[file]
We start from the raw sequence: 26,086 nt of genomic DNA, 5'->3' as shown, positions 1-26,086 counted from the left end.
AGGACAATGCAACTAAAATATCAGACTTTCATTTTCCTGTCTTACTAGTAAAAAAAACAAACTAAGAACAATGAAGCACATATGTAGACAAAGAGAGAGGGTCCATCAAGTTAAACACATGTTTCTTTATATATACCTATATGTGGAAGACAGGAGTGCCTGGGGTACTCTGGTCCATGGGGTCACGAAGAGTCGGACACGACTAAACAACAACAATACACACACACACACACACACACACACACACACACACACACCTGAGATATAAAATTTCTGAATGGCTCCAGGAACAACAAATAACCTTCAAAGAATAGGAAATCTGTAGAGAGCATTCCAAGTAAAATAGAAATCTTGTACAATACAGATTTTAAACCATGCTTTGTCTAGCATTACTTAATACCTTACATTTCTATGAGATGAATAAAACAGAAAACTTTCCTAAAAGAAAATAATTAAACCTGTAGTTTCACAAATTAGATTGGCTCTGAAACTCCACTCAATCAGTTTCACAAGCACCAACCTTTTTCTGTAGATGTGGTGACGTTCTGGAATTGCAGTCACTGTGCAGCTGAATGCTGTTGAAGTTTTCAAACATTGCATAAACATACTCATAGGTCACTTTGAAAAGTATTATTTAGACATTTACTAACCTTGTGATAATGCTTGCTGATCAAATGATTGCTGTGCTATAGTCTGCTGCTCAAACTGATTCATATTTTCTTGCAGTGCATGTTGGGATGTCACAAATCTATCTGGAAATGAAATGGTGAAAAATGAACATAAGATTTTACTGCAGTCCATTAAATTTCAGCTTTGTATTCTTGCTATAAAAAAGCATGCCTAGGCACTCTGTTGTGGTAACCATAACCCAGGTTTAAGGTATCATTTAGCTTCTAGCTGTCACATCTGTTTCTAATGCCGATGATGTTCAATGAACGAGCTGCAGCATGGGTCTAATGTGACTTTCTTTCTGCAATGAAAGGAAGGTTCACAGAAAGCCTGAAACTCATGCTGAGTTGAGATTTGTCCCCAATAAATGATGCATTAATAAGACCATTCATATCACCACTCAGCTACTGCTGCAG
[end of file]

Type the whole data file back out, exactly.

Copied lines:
We start from the raw sequence: 26,086 nt of genomic DNA, 5'->3' as shown, positions 1-26,086 counted from the left end.
AGGACAATGCAACTAAAATATCAGACTTTCATTTTCCTGTCTTACTAGTAAAAAAAACAAACTAAGAACAATGAAGCACATATGTAGACAAAGAGAGAGGGTCCATCAAGTTAAACACATGTTTCTTTATATATACCTATATGTGGAAGACAGGAGTGCCTGGGGTACTCTGGTCCATGGGGTCACGAAGAGTCGGACACGACTAAACAACAACAATACACACACACACACACACACACACACACACACACACACACCTGAGATATAAAATTTCTGAATGGCTCCAGGAACAACAAATAACCTTCAAAGAATAGGAAATCTGTAGAGAGCATTCCAAGTAAAATAGAAATCTTGTACAATACAGATTTTAAACCATGCTTTGTCTAGCATTACTTAATACCTTACATTTCTATGAGATGAATAAAACAGAAAACTTTCCTAAAAGAAAATAATTAAACCTGTAGTTTCACAAATTAGATTGGCTCTGAAACTCCACTCAATCAGTTTCACAAGCACCAACCTTTTTCTGTAGATGTGGTGACGTTCTGGAATTGCAGTCACTGTGCAGCTGAATGCTGTTGAAGTTTTCAAACATTGCATAAACATACTCATAGGTCACTTTGAAAAGTATTATTTAGACATTTACTAACCTTGTGATAATGCTTGCTGATCAAATGATTGCTGTGCTATAGTCTGCTGCTCAAACTGATTCATATTTTCTTGCAGTGCATGTTGGGATGTCACAAATCTATCTGGAAATGAAATGGTGAAAAATGAACATAAGATTTTACTGCAGTCCATTAAATTTCAGCTTTGTATTCTTGCTATAAAAAAGCATGCCTAGGCACTCTGTTGTGGTAACCATAACCCAGGTTTAAGGTATCATTTAGCTTCTAGCTGTCACATCTGTTTCTAATGCCGATGATGTTCAATGAACGAGCTGCAGCATGGGTCTAATGTGACTTTCTTTCTGCAATGAAAGGAAGGTTCACAGAAAGCCTGAAACTCATGCTGAGTTGAGATTTGTCCCCAATAAATGATGCATTAATAAGACCATTCATATCACCACTCAGCTACTGCTGCAG